Carb cycling can also take a variety of forms, but invariably involves day-to-day fluctuations in the amount of energy coming from carbohydrate. In most cases, the goal is to strategically shift carbs to high-priority exercise days, in hopes that the extra carbs will top off glycogen stores and increase carbohydrate availability to more effectively fuel performance. When calorie intake is kept constant throughout the week, this usually means eating higher carbs on the days you exercise, and replacing some of those extra carbs with fat and/or protein on your off days. When calorie intake fluctuates throughout the week, carb cycling starts to look a lot like a refeed strategy, in which certain key exercise days have higher total energy intake, mostly or exclusively coming from carbohydrates. While the relationship between carbohydrate intake and high-intensity performance is well established, there is a lack of evidence to directly suggest that carb cycling is inherently advantageous when compared to less variable carbohydrate intake patterns.
Why Doesn’t MacroFactor Have a Diet Break Mode?
We follow the scientific evidence related to diet breaks very closely. In fact, we participate in it – our very own Dr. Trexler has actually collaborated on scientific research investigating diet breaks. There are two reasons that MacroFactor doesn’t have a dedicated “diet break mode.” First, there is currently insufficient evidence to conclusively identify the exact physiological and psychological benefits that are (or aren’t) attained from diet breaks, and insufficient evidence to conclusively describe an “optimal” approach to scheduling diet breaks. Second, diet breaks can already be done with tremendous ease in MacroFactor, without the need for a dedicated mode of operation. While we don’t want to overstate the potential benefits of diet breaks or promote unrealistic expectations by creating a separate mode within the app, we designed the app to enable diet breaks for those who wish to utilize them.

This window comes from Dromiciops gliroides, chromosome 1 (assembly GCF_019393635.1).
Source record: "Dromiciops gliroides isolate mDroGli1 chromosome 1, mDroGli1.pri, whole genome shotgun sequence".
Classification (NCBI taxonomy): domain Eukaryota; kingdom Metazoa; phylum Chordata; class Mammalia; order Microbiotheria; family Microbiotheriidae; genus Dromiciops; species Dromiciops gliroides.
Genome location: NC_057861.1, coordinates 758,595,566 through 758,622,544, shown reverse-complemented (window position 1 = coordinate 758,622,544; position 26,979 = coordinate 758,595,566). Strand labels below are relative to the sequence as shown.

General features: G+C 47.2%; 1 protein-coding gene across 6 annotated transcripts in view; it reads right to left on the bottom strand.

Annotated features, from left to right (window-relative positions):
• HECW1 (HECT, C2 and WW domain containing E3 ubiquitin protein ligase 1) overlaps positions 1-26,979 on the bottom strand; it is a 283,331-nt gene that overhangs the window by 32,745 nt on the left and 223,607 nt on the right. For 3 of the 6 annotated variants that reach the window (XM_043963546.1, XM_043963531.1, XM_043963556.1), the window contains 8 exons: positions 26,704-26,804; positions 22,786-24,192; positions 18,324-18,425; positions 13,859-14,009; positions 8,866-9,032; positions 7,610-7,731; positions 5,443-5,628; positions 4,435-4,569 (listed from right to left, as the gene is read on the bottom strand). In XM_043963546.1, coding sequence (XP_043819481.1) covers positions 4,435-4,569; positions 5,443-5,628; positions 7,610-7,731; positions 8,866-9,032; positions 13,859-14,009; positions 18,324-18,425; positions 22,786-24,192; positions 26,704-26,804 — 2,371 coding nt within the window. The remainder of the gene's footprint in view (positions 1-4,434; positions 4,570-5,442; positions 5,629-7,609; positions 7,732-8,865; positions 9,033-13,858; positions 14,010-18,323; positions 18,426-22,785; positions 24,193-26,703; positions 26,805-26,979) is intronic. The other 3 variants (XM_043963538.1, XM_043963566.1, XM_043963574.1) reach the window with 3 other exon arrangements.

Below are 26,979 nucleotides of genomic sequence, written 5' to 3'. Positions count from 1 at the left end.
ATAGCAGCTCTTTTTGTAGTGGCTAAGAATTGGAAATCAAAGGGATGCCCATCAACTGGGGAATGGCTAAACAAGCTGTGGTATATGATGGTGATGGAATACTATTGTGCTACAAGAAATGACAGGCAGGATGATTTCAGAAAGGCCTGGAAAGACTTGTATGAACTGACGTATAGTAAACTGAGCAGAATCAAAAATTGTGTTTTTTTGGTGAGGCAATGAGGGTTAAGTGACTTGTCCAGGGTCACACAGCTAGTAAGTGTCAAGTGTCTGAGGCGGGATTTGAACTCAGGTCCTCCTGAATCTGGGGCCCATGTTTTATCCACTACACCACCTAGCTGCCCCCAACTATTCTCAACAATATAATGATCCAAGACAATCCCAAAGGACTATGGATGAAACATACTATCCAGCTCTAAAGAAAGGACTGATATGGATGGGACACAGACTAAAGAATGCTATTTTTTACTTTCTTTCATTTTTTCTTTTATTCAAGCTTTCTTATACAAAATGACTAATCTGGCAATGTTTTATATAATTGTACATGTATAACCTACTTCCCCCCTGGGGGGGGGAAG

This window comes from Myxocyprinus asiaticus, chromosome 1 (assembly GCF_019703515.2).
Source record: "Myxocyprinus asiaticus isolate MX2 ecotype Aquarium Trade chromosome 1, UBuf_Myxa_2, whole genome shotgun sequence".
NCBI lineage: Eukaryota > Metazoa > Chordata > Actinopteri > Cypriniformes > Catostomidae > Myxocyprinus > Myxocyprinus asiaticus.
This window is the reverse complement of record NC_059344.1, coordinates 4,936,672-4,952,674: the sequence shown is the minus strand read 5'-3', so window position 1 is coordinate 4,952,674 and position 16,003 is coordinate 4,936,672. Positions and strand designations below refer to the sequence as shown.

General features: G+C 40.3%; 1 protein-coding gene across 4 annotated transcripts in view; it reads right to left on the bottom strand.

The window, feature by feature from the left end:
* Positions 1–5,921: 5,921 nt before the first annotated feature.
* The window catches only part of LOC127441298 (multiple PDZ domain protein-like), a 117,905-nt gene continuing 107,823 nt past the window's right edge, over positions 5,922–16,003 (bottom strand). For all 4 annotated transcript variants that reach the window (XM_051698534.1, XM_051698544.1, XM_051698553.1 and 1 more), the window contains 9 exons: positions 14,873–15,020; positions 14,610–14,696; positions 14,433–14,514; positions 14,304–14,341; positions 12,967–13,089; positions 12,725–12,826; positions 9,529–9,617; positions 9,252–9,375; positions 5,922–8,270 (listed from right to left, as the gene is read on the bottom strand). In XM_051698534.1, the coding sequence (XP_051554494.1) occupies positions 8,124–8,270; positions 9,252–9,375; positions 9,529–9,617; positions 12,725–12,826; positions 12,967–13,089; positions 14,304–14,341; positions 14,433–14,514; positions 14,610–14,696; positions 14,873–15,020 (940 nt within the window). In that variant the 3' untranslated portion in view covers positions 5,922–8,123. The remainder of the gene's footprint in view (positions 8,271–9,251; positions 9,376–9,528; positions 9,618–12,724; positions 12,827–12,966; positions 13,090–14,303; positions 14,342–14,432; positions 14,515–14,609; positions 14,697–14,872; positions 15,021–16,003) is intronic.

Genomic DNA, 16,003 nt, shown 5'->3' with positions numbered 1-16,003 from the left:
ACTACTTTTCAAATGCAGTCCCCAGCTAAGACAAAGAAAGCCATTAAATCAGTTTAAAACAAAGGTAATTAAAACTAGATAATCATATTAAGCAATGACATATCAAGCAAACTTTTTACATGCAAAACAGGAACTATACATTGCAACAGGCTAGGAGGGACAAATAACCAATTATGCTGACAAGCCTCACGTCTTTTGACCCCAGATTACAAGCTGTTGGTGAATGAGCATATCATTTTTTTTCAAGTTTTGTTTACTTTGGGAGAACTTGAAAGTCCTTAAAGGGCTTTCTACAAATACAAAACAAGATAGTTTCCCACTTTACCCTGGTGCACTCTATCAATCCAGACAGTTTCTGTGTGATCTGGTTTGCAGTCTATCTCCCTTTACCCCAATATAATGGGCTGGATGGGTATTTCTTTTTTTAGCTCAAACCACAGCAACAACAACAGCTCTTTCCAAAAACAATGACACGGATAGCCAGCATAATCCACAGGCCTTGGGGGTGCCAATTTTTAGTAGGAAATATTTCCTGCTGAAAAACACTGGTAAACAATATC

How To Do a Diet Break in MacroFactor
There are two easy ways to implement a diet break in MacroFactor.
First, you could simply do it, and opt not to change any settings at all. MacroFactor is adherence-neutral, and responds to what you actually did, rather than what your targets were supposed to be. It also presents a TDEE estimate on your dashboard that is continuously updating to give you an accurate value. So, you could simply increase your calorie intake to approximately match your current TDEE estimate for a week or two, while ensuring that you’re getting fairly close to your protein target as well. After this 1-2 week period, you could start aiming for your listed targets again, and the diet break has been implemented successfully without the need to change any settings.